thetrash
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Location: east

Fri Sep 06, 2013 9:04 am

eazyrider wrote:Give them a 3-4m blade! Will this be flown on the beach to get kiting band there or on a local field where it gets banned? By an inexperienced kiter?

As an instructor, most students that have completed a 3 day course are much safer than somebody who's got a few months experience as the knowledge is still fresh in their heads rather than getting complacent... Most kiters I've scraped off the beach have been flying a while but then haven't been out on a regular basis so get complacent and to keen to put up a kite that's the wrong size for the conditions.
Yes, exactly that. I've yet to hear about all those beaches where kiting gets banned because of incidents with blade flyers!
When conditions that a novice is most likely to get spanked is when joe public is not likely to be present. And getting a good beating by a power kite is just what's needed by people learning to respect what can be a dangerous sport. Me and a group of friends learnt on a 4.9 blade back in 2001, we soon knew what we could and couldn't do with a kite, no one got hurt(apart from ourselves!)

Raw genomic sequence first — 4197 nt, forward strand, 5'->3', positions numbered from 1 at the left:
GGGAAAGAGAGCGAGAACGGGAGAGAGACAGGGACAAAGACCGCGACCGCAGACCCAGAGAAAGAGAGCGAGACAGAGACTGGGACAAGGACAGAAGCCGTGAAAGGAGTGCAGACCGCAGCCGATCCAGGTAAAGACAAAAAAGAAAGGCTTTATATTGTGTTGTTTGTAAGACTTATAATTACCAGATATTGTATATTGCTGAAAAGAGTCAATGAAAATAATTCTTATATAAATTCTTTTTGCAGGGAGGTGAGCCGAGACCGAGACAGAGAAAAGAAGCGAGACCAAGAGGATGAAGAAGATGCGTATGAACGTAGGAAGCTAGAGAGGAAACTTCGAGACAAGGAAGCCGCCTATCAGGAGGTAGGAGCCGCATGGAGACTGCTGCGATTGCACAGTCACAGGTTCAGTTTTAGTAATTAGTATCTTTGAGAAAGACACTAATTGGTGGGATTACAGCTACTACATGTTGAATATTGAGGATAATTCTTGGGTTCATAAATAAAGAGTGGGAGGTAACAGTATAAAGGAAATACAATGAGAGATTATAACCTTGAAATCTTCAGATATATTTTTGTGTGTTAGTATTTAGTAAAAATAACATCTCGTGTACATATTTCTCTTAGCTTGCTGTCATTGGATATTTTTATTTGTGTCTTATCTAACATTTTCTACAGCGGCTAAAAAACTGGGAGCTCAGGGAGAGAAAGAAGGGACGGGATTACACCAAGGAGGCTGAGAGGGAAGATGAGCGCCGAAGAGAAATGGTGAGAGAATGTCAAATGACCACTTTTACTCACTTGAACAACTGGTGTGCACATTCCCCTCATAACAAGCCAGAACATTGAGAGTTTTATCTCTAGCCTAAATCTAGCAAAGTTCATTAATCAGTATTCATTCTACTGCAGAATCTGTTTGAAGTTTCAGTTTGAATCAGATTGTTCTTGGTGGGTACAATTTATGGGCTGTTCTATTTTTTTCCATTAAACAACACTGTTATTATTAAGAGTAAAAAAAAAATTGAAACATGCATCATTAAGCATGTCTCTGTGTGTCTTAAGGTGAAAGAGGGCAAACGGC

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North_Wind
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Fri Sep 06, 2013 10:35 am

I am not sure I agree with the premise of this thread.

What results in people getting injured or worse kiting is mistakes, going out in too strong/gusty wind, going out in unsuitable locations, lack of kite-flying skills, not being able to swim well enough etc.

Bow kites give the illusion of being safer. I don't think they are safer.